Gov. Brian Kemp continues to be adamant about preventing cities and counties from requiring face masks and other measures to combat the spread of the COVID-19 virus. Kemp filed a lawsuit against Atlanta’s mask mandate and went so far as to seek an emergency injunction but withdrew it later as he negotiated with the city. This occurred even as the governor and the city were under a Fulton County Superior Court order for mediation on the issues.

Kemp spokesman Cody Hall said, ““The governor and the mayor continue to make progress negotiating directly on the issues addressed in the lawsuit.” Specifically, the legal action challenges Atlanta’s guidelines for coping with the pandemic, including those that encouraged new limits on restaurants and businesses. Kemp asked the court not only to suspend executive orders by Mayor Keisha Lance Bottoms but to bar her from “issuing press releases or making statements to the press that she has the authority to impose more or less restrictive measures” than he does.

The city’s response argued that Kemp’s legal challenge is precluded by the sovereign immunity doctrine barring lawsuits against government officials. As for the idea of prohibiting the mayor from talking to reporters or issuing press releases, the city’s attorneys said such action would violate the Constitution.

They said, “speech on public policy issues is a core free speech right that is entitled to the ‘broadest protection’ under the First Amendment.” On that point, it appears that Kemp is off target. It’s one thing to seek the suspension of executive orders but trying to block free speech goes too far.

The governor, who has encouraged but not mandated the wearing of masks, insists that cities and counties may not create rules more or less restrictive than his own. His lawsuit takes aim at Atlanta’s guidelines for coping with the virus, including those encouraging restrictions on restaurants and other businesses. While not withdrawing the lawsuit, the governor’s office looked for “productive, good faith negotiations with city officials.” It remains to be seen if the negotiations and mediation will curtail the governor’s powers. Whatever the result, it may make little difference in how the state copes with the pandemic going forward.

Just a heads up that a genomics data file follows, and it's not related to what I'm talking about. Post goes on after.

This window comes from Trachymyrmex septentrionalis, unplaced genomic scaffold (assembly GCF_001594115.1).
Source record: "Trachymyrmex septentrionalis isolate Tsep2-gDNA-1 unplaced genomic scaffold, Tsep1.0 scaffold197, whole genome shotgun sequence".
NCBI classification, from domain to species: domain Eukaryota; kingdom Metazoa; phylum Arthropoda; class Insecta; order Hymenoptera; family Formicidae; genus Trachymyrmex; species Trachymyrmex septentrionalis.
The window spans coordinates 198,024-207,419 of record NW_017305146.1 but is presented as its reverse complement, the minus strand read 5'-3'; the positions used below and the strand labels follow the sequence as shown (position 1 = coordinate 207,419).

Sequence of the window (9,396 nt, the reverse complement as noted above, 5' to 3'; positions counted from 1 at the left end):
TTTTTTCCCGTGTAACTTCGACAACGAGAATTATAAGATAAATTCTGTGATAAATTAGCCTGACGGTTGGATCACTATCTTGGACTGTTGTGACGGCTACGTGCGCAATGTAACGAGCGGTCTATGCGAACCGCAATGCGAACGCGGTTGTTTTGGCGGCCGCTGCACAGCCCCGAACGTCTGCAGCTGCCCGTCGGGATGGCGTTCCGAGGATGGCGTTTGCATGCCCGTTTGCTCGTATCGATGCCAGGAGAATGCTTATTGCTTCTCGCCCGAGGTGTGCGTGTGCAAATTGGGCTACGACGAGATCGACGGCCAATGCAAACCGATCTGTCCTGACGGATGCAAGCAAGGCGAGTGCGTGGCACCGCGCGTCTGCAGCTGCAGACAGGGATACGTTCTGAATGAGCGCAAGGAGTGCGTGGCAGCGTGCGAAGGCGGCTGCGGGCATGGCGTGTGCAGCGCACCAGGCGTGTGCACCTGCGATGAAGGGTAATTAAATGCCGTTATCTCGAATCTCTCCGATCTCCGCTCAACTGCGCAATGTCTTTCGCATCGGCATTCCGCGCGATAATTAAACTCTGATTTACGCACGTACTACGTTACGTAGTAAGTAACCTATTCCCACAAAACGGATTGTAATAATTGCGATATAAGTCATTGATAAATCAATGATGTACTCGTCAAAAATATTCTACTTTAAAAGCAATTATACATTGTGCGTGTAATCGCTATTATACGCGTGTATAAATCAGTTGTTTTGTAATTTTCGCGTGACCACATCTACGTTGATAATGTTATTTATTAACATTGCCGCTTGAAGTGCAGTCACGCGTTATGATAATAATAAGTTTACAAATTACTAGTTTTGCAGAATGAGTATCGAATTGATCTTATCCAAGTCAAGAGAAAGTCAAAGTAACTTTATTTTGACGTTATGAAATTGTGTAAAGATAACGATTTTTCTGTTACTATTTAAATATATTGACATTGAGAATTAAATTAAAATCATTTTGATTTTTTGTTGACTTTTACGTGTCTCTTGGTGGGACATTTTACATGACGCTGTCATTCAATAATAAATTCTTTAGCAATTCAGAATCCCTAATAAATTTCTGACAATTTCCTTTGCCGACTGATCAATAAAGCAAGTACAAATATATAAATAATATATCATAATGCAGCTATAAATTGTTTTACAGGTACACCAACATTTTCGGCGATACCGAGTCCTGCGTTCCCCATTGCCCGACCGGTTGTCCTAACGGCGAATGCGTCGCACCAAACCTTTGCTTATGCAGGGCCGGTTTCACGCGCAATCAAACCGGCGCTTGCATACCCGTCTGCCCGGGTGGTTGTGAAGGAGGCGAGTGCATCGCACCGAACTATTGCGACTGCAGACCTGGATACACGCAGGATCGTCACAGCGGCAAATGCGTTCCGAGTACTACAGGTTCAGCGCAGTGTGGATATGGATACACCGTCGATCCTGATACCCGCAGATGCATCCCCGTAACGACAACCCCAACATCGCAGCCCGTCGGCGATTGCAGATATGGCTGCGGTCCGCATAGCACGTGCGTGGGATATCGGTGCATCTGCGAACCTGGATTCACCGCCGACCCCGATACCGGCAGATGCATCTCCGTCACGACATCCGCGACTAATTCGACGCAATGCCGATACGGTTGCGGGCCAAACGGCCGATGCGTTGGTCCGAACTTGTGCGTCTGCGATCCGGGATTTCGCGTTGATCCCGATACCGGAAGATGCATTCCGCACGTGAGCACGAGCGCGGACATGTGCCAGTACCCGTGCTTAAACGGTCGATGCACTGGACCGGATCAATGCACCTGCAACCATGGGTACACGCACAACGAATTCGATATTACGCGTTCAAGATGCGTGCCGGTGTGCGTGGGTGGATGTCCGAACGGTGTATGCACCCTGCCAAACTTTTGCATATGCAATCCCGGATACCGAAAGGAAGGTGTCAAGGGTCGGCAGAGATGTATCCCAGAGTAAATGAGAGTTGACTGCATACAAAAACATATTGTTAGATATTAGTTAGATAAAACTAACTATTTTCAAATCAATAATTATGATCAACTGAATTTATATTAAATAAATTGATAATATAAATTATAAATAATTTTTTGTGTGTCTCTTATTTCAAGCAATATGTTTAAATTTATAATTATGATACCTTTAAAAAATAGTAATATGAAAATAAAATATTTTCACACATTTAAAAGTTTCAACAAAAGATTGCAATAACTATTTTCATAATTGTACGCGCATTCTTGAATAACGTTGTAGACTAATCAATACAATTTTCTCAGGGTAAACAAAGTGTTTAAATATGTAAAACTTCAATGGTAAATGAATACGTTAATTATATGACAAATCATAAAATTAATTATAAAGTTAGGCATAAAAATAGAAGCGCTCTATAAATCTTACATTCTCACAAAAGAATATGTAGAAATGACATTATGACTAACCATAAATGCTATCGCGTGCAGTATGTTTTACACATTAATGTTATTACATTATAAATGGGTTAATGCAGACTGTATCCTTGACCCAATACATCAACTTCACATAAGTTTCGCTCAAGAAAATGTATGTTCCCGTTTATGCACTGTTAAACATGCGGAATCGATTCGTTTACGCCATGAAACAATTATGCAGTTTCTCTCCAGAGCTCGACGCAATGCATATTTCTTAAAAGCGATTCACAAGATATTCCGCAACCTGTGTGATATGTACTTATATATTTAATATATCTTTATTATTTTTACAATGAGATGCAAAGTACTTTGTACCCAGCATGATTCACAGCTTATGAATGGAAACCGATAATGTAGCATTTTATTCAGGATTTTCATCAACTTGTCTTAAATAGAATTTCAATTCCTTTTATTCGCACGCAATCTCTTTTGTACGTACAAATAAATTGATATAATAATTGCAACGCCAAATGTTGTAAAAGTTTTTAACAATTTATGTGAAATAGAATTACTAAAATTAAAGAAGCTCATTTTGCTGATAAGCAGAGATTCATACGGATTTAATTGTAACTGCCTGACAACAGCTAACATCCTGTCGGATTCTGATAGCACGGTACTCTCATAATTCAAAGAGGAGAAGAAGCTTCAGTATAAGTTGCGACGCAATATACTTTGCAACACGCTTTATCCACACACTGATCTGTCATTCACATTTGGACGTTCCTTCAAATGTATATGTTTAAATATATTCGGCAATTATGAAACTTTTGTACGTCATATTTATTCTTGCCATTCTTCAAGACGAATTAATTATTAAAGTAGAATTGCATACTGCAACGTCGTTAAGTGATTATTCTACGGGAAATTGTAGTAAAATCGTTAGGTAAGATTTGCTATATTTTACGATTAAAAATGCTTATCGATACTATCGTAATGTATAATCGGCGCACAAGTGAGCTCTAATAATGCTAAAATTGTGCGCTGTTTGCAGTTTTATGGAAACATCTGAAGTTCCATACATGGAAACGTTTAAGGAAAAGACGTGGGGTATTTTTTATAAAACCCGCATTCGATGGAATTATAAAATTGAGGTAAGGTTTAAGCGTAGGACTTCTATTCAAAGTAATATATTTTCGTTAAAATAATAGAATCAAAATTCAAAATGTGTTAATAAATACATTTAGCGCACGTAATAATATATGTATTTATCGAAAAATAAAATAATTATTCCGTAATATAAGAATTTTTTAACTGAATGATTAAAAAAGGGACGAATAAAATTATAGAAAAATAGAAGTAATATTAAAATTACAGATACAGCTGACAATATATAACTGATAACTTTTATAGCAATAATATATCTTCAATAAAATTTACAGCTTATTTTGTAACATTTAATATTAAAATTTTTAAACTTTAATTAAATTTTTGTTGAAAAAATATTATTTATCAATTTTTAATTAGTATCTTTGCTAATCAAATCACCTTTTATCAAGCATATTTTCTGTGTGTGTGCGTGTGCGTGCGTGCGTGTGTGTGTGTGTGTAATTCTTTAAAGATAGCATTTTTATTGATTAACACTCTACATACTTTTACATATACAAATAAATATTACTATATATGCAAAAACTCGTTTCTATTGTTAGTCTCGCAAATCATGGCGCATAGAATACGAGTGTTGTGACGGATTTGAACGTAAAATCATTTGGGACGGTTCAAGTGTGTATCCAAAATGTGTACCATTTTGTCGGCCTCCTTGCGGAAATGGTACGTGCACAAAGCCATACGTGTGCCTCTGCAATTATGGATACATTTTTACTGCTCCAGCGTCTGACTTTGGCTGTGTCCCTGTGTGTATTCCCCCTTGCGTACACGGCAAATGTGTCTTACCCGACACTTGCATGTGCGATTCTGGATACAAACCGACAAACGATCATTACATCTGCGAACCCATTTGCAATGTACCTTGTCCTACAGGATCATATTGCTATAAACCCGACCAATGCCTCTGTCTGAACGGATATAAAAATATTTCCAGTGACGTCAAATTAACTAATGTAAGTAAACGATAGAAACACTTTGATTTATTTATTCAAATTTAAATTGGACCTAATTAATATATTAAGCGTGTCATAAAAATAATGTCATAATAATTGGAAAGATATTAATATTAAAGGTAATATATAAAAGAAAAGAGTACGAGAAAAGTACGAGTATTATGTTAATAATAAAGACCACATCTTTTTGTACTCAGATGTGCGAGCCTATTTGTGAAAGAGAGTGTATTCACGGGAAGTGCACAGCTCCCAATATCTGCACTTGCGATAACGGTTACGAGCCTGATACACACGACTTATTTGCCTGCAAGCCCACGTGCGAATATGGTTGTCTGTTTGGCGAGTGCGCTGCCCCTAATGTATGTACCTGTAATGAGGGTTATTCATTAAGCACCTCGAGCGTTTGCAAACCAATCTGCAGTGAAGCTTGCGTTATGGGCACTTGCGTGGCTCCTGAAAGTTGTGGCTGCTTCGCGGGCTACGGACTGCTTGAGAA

Cobb’s cases at midweek exceeded 10,450 with 292 deaths, while Georgia topped 175,000 cases with more than 3,500 deaths. Nationally there were over 4.4 million cases and 152,000 deaths. The disturbing increase in the virus continues regardless of all efforts to slow or move the curve downward. Despite all the warnings about wearing face masks, many people seem to be going about their activities without the coverings. The result, as the Atlanta mayor has said, “is that COVID-19 is wreaking havoc on our cities, specifically Black and brown communities with higher death rates.”

President Donald Trump and his administration are on board with wearing face masks while pushing for reopening the economy. Trump donned a face mask in public earlier this month and called it “patriotic” to do so. White House economic adviser Larry Kudlow wore a mask at a press conference although it was held outside and he was not close to reporters. He said he had been emphasizing wearing the covering recently, asserting that the country wouldn’t “keep the economy open” or get children back to school without following guidelines for masks and social distancing. At the same time, Vice President Mike Pence, in a visit to Raleigh, continued the administration’s push encouraging more schools to reopen with in-person instruction. Trump has threatened to withhold federal funds from schools that do not permit students to attend classes in person.

In the final analysis, not much progress in combating the virus can be expected if people all across the country do not conform to the guidelines for wearing masks and practicing social distancing. That’s true regardless of the efforts of elected officials including the president, the governors and the mayors. It’s up to people to change things for the better, but the outlook as of now is not promising.

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